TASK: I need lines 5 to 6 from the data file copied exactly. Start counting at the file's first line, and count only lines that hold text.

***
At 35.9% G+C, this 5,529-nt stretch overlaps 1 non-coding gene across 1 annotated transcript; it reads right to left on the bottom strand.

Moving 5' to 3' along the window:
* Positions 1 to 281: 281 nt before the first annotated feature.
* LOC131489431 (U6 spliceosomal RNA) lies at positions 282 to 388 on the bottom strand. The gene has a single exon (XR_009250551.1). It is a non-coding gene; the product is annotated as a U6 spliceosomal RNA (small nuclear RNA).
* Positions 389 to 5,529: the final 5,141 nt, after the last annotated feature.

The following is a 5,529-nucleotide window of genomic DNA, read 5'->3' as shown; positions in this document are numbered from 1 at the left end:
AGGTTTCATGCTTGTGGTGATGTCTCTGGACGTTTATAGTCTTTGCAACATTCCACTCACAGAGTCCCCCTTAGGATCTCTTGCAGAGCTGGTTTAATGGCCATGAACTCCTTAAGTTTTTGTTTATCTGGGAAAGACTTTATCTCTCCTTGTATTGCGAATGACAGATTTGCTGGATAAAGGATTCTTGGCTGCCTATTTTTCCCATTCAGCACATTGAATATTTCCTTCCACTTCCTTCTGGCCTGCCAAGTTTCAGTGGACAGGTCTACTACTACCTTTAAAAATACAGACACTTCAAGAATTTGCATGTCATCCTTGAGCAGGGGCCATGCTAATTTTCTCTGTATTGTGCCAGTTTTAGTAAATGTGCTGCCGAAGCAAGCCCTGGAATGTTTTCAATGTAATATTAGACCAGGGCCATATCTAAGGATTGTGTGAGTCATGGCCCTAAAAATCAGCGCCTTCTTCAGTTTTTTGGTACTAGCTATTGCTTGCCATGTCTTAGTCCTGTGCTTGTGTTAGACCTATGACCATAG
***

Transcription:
* Positions 389 to 5,529: the final 5,141 nt, after the last annotated feature.

The following is a 5,529-nucleotide window of genomic DNA, read 5'->3' as shown; positions in this document are numbered from 1 at the left end: